Tag: imessage

EU wallops WhatsApp, iMessage and Gmail

Europe with flags - Wikimedia CommonsWhatsApp, iMessage and Gmail will face tougher rules on how they can track users under planned new laws being worked out by the European Union executive.

The web companies would have to guarantee the confidentiality of their customers’ conversations and get their consent before tracking them online to target them with personalised advertisements.

This means that Gmail and Hotmail will not be able to scan customers’ emails to serve them with targeted advertisements without getting their explicit agreement.

The European Commission extends some rules that now apply to telecom operators to web companies offering calls and messages using the internet, known as “Over-The-Top” (OTT) services, and seeks to close a regulatory gap between the telecoms industry and mainly US Internet giants such as Facebook, Google and Microsoft.

This means that telecoms companies will be allowed to use customer metadata, such as the duration and location of calls, as well as content to provide additional services and so make more money.

The proposal will also require web browsers to ask users upon installation whether they want to allow websites to place cookies on their browsers to deliver personalized advertisements.

All it is really doing is getting people’s permission, before they view a web page. Something most people will allow anyway.

But Online advertisers say such rules would undermine many websites’ ability to fund themselves and keep offering free services.

The proposal will need to be approved by the European Parliament and member states before becoming law.

Tech Industry group weighs in on back doors

Backdoor_crop380wA leading US-based technology lobby group rejected calls to give US law enforcement authorities backdoor keys to let them circumvent encryption technology for mobiles.

The Information Technology Industry Council said in a statement that the post-Paris move to weaken encryption to help the government monitor electronic communications in the name of national security “simply does not make sense”.

Dean Garfield, president of the Washington-based organization, which represents Apple, Google, Microsoft and dozens of other blue-chip tech companies said that after “a horrific tragedy like the Paris attacks, we naturally search for solutions: weakening encryption is not a solution.”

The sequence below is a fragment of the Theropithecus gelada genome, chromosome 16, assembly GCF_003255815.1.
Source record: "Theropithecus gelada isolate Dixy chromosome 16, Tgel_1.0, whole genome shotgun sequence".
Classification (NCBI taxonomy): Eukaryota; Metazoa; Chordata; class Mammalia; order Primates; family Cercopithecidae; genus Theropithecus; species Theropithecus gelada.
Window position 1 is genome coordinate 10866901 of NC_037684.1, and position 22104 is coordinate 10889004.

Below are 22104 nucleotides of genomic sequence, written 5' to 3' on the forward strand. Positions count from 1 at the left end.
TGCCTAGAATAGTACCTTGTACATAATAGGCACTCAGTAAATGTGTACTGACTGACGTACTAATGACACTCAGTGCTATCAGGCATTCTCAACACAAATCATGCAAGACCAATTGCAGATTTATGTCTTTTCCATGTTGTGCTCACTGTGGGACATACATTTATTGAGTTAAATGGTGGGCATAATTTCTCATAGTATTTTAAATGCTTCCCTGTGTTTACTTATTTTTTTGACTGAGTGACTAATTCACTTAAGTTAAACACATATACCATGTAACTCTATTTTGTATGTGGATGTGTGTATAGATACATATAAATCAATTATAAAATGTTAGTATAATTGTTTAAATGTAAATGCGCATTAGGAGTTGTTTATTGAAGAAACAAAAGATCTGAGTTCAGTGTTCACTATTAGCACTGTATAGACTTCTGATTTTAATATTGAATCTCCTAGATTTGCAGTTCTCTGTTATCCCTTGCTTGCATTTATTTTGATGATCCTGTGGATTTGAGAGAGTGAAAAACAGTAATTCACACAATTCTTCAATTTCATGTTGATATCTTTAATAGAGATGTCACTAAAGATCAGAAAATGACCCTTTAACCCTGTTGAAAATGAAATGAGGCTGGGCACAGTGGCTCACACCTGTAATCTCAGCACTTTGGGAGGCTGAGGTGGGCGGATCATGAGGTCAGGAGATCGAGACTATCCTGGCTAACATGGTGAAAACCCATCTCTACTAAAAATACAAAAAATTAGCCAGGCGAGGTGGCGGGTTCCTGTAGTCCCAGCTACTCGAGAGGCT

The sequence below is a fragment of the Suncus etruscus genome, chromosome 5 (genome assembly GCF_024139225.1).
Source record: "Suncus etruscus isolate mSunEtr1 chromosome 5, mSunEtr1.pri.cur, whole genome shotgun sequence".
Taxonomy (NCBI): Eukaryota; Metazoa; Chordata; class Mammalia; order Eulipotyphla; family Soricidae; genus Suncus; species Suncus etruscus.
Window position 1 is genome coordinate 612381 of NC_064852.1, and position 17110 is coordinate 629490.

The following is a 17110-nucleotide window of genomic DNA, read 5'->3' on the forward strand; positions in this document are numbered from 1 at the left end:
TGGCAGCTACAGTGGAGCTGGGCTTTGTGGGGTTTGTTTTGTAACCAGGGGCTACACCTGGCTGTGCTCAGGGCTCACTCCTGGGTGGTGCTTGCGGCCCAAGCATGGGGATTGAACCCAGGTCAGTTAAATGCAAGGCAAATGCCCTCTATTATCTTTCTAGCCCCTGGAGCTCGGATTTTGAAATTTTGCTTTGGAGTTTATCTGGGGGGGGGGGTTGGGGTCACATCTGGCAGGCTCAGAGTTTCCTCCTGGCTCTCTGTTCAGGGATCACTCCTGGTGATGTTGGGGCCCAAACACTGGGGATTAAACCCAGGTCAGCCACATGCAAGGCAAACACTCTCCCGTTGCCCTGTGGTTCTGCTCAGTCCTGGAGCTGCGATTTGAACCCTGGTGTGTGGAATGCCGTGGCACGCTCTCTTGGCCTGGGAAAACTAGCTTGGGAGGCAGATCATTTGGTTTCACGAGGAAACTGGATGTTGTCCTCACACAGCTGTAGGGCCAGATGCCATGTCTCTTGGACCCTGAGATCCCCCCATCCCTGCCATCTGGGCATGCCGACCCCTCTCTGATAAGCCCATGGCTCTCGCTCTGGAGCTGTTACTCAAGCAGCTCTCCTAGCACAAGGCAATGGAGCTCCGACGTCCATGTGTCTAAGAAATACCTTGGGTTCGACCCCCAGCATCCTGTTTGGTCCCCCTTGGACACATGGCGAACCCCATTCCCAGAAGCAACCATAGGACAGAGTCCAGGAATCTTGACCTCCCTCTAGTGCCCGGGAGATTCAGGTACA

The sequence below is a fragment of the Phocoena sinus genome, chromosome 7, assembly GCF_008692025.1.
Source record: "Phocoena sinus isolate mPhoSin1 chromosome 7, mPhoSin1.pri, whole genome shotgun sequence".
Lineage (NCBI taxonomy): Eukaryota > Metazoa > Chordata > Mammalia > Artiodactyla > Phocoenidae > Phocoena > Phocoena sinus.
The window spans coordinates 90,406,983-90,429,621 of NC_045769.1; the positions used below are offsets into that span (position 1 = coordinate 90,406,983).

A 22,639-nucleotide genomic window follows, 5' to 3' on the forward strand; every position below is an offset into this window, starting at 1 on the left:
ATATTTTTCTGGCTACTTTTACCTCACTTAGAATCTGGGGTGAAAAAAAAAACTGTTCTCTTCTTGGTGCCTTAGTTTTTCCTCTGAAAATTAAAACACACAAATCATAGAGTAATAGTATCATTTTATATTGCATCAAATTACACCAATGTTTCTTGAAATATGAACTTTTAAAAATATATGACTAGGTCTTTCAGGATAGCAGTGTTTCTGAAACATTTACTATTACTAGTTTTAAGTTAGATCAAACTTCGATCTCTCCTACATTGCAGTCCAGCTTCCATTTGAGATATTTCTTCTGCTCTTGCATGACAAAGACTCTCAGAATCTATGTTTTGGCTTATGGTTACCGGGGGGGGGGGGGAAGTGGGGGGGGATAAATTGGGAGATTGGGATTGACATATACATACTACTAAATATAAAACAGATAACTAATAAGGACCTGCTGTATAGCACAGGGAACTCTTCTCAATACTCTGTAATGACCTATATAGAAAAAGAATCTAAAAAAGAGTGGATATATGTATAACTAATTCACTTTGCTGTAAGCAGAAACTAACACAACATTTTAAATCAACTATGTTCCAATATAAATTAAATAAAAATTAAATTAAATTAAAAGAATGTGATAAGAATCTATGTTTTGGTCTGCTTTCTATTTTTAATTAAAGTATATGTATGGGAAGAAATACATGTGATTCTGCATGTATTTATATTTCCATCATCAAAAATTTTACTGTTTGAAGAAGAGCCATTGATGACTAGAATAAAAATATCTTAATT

US intelligence officials and lawmakers have seized on the assault to rekindle a debate about whether tech companies should cooperate with authorities by building “backdoors” into encrypted devices and platforms.

Government authorities have said the growing prevalence of encrypted email and messaging platforms, such as iMessage or WhatsApp, hamstring their ability to monitor criminal suspects and thwart militant plots.

The Paris attackers did not use any particular form of secure messaging and a mobile phone recovered by French authorities at the scene of one of the attacks was found with an unencrypted text message.

Last month, the White House abandoned an effort to lobby tech companies and Congress to allow law enforcement and intelligence officials backdoor access to encrypted messaging. The idea has re-emerged in the wake of Paris, but congressional aides say federal legislation on the issue remains unlikely.

Privacy advocates, tech companies and security researchers say backdoors would expose data to malicious hackers.

“Encryption is a security tool we rely on everyday to stop criminals from draining our bank accounts, to shield our cars and airplanes from being taken over by malicious hacks,” Garfield said in his statement.

“We deeply appreciate law enforcement’s and the national security community’s work to protect us, but weakening encryption or creating backdoors to encrypted devices and data for use by the good guys would actually create vulnerabilities to be exploited by the bad guys.”